Theatres were fewer. Of course, to my thinking, they gave us better plays—not always on the one eternal theme. At Christmas we had usually three pantomimes. Drury Lane gave us wonderful scenery and the Vokes family and, when they passed, came Herbert Campbell and Dan Leno. In the East End there was the Britannia, where the fun was perhaps a little broader; and at the Elephant and Castle the Conquests, pére and fils, made one's blood run cold with their marvellous leaps and bounds. They made clever use of spring traps so that, coming up through the floor, they would shoot twenty feet into the air, or, shot out from the wings, would fly right across the stage, Zazel used to perform the same feat, later on, at the Aquarium, being shot out of a cannon and falling some hundred feet into a net. We all took her for a handsome girl, till she turned out to be a man. Until late into the 'seventies, many of the theatres gave programmes commencing at six with a farce, and ending about twelve with a burlesque—with a melodrama, an operetta, and something from Shakespeare in between.
At St. James's Hall we had the Moore and Burgess Minstrels. Their entertainment never varied: songs, comic and sentimental, some solemn jokes always admirably acted, a good deal of banjo and a solo cornet. That was the success of it. It lasted for years and and might have continued for years longer if some fool bad not tried to improve it and bring it up to date.
We had good opera at Covent Garden and sometimes at Her Majesty's in the Haymarket also. It was the extravagant fees paid to the stars that killed it. I was with a firm of solicitors who acted for Mapleson. Adelina Patti and the others would insist upon sums that were bound to spell loss to the management even when the house was sold out. The argument was that she drew more than she asked. There was no sense in it. Without the orchestra and the chorus and the other performers, the house and all the rest of it, how much would she have drawn night after night? At the Alhambra and the Empire we had gorgeous ballets, I liked the old music-hall with its twenty or so ;turns' better than the present revues. There was more variety about them, Sunday concerts, when they first came, made a great stir. The programmes included much sacred music, but even then were denounced as lures of the devil.
I never understood what went wrong with the Queen's Hall Sunday Symphonies. When the stalls were three shillings the place was crowded every Sunday afternoon and the concerts paid. When the stalls and circle were raised to seven-and-sixpence and five shillings, empty seats became the rule. I am sure that good-class concerts at moderate prices, and without any expensive stars, could be run successfully all the year round in London on seven days a week.
The coming of the 'movies' passed almost unnoticed. They originated, I believe, in France. I remember some man who had just come back from Paris talking to me about them. He was not much impressed. It was startling at first to see the figures in a photograph moving about as though they were alive; but the faces were indistinct and the constant flickering made one’s head ache. I have seen it stated somewhere that they were first shown in London at the Polytechnic. My own impression is that they came out at the Empire Music Hall.
The first motion-pictures were mostly street scenes, crowds at railway stations and race meetings. The best were of scenery taken from moving trains and boats. Any-how, it was the real thing, not faked up in a studio. Cecil Raleigh was one of the first of us authors to reap substantial benefit. He sold the cinema rights of six of his Drury Lane dramas for five hundred pounds apiece: and the Dramatists' Club sat up and took notice.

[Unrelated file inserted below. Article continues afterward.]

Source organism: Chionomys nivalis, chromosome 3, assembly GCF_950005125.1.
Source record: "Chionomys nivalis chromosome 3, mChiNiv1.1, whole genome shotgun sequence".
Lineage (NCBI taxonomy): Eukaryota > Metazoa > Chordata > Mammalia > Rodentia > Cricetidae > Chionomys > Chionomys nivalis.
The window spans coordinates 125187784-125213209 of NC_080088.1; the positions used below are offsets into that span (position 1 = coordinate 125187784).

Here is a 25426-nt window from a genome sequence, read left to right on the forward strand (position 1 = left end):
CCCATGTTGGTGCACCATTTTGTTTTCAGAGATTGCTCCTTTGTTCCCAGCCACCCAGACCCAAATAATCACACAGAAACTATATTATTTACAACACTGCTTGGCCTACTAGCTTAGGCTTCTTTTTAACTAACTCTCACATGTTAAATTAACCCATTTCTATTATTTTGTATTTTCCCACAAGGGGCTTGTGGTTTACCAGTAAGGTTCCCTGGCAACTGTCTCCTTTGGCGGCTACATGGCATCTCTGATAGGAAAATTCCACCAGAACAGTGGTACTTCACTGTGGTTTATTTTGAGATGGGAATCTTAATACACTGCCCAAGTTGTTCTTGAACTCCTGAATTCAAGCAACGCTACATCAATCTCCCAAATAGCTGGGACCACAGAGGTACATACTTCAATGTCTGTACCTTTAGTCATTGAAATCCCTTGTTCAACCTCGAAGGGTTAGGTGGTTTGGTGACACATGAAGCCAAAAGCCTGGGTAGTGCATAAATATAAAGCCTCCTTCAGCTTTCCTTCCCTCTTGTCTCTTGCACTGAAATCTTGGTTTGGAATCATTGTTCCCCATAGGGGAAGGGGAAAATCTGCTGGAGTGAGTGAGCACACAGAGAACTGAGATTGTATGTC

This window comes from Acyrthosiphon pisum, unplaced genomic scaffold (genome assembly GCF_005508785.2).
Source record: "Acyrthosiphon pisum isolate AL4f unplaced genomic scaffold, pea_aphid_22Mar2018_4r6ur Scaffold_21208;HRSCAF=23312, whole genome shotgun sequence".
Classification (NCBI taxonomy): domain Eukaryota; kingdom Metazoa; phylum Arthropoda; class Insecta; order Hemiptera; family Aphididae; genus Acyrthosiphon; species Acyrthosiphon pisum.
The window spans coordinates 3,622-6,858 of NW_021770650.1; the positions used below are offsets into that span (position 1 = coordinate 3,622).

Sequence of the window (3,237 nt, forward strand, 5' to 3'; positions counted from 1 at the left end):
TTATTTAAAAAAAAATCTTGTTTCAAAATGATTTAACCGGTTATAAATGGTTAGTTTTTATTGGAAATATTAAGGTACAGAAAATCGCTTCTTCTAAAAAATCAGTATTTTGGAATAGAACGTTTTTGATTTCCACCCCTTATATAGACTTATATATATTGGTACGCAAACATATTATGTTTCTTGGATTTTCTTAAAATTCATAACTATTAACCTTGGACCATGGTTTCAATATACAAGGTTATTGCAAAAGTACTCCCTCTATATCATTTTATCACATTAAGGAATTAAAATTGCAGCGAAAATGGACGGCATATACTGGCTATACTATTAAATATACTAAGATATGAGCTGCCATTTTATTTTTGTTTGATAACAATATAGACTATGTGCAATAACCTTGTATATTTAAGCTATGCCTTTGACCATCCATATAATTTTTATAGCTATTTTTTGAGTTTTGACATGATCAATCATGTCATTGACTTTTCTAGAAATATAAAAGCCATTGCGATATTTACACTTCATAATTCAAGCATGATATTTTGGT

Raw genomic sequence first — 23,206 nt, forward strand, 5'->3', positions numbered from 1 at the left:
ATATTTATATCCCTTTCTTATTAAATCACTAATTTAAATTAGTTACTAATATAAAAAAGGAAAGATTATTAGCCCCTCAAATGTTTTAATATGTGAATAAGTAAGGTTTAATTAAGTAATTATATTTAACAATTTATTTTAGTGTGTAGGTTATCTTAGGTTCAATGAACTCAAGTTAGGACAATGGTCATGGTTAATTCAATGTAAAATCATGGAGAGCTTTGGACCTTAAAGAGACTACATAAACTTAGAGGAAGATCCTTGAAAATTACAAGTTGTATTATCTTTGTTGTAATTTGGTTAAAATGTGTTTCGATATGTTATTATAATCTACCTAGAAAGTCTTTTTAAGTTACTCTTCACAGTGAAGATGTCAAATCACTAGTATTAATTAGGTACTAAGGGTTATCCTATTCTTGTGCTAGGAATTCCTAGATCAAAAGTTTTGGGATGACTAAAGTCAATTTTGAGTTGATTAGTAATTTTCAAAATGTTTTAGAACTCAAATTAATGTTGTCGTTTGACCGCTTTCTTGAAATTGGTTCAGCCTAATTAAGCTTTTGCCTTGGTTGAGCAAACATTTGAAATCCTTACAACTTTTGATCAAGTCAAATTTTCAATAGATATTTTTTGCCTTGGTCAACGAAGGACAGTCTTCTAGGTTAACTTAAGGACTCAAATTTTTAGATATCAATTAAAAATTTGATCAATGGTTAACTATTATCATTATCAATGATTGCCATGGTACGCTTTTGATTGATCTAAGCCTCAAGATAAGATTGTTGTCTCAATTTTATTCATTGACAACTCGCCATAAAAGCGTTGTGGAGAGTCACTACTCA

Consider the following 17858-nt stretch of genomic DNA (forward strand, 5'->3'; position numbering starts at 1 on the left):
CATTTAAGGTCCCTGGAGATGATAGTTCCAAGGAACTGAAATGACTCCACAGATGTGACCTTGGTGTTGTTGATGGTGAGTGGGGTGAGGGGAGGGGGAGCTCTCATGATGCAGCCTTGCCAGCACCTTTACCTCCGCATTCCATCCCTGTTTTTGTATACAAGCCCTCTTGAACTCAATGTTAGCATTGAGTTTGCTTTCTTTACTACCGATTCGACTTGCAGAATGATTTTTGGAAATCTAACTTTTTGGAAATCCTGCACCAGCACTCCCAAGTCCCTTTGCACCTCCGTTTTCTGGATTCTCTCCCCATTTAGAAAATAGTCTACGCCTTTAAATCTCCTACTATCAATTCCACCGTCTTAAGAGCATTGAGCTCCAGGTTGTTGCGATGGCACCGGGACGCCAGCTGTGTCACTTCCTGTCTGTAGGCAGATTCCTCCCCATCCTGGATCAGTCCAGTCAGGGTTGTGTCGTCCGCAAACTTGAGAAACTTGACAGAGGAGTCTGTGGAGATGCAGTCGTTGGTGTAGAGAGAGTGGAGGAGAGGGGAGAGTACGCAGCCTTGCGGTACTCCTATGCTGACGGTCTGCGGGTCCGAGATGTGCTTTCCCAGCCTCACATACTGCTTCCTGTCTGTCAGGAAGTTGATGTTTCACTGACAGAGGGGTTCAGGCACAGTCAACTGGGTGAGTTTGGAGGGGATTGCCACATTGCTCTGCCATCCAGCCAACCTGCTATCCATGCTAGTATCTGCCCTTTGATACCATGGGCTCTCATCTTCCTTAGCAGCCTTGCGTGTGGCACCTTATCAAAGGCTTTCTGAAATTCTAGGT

The gramophone, I think, had arrived earlier. We had a houseboat on the Thames one summer. That must be over thirty years ago, and the gramophone was just becoming popular. We were near to a reach favoured by picnic parties; and on a fine Sunday afternoon we could count a dozen to twenty boats, moored within a few yards of one another, each one with its gramophone playing a different tune. It had much the effect of a modern jazz orchestra.
A sort of broadcasting followed close upon the telephone. We used to sit with small pegs in our ears and listen to operas and concerts. But we had to be specially "laid on," and it was expensive.
I can see a way in which Wireless may effect important changes in the life of England. Hitherto the cry, 'Back to the land,' has fallen on deaf ears. It is the dullness of village life that has been chiefly instrumental in driving the peasantry into the towns. Now that Wireless has cone to be within the means of the farm labourer, the movement may be stayed, and the English countryside become as popular and populous as that of France.
It is pathetic, the efforts these country-folk make to obtain a bit of fun. I have known farm labourers with their wives and children trudge seven miles to a fair, starting after their day's work was done: fourteen miles there and back. I have met them coming home at midnight; children crying with the pain of sheer fatigue and the father and mother staggering, rather than walking, each one carrying a child too dead-beat to stand upright. And when next year's holiday came found they would all start off again with smiling faces, bent on the same grim jaunt.
It may be said that the craving for amusement is now the ruling passion of all classes. It has superseded even love and greed. Yet I think our young folks would get more enjoyment out of life if they didn't try to get so much, They make such feverish haste to eat and drink and be merry, as if they had abandoned all hope of any tomorrow. They are like the schoolboy who, censured for the extravagance of spreading jam upon his bread and butter, replied that he was really practising economy: the same piece of bread did for both. They try to make one evening do for everything. They begin with a cocktail crawl. They dance with their dinner. Afterwards they drop in to a theatre—if extra smart, they drop into two or three. With their supper comes more dancing, together with a 'midnight revue.' They wind up with a nightclub or two. And a coffee-stall keeper of my acquaintance tells me that very often on their way home they will stop at his place for breakfast and a dance on the pavement. And so home to bed—if bed is still in fashion.
I'm glad I was born last century.
This work is in the public domain in the United States because it was published before January 1, 1928.
The longest-living author of this work died in 1927, so this work is in the public domain in countries and areas where the copyright term is the author's life plus 95 years or less. This work may be in the public domain in countries and areas with longer native copyright terms that apply the rule of the shorter term to foreign works.